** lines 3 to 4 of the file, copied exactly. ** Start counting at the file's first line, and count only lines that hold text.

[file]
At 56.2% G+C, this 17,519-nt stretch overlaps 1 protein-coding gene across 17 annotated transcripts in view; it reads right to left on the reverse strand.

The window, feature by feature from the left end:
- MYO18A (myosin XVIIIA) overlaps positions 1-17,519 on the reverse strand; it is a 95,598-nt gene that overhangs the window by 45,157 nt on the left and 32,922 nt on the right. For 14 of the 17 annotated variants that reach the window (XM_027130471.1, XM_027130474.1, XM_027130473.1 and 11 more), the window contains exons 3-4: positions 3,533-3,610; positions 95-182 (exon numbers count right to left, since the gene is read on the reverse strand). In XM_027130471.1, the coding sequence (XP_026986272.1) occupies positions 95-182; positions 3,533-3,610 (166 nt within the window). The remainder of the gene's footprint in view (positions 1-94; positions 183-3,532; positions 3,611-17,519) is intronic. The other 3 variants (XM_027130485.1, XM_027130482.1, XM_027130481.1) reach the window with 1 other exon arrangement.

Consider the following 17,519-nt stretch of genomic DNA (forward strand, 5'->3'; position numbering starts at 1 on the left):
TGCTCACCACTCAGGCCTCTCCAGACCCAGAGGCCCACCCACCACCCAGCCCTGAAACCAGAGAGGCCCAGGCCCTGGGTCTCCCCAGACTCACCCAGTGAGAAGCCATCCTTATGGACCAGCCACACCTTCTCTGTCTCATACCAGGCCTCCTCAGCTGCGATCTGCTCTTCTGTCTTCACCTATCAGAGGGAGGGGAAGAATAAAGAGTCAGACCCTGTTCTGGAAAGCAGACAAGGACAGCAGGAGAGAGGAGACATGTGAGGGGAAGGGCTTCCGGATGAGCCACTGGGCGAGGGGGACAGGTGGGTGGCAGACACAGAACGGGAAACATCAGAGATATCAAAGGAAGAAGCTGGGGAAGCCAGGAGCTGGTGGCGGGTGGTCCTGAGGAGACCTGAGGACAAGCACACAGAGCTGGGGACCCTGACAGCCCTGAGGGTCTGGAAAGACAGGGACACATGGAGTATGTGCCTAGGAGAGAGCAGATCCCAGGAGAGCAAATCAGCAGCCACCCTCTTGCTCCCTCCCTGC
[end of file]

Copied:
- MYO18A (myosin XVIIIA) overlaps positions 1-17,519 on the reverse strand; it is a 95,598-nt gene that overhangs the window by 45,157 nt on the left and 32,922 nt on the right. For 14 of the 17 annotated variants that reach the window (XM_027130471.1, XM_027130474.1, XM_027130473.1 and 11 more), the window contains exons 3-4: positions 3,533-3,610; positions 95-182 (exon numbers count right to left, since the gene is read on the reverse strand). In XM_027130471.1, the coding sequence (XP_026986272.1) occupies positions 95-182; positions 3,533-3,610 (166 nt within the window). The remainder of the gene's footprint in view (positions 1-94; positions 183-3,532; positions 3,611-17,519) is intronic. The other 3 variants (XM_027130485.1, XM_027130482.1, XM_027130481.1) reach the window with 1 other exon arrangement.

Consider the following 17,519-nt stretch of genomic DNA (forward strand, 5'->3'; position numbering starts at 1 on the left):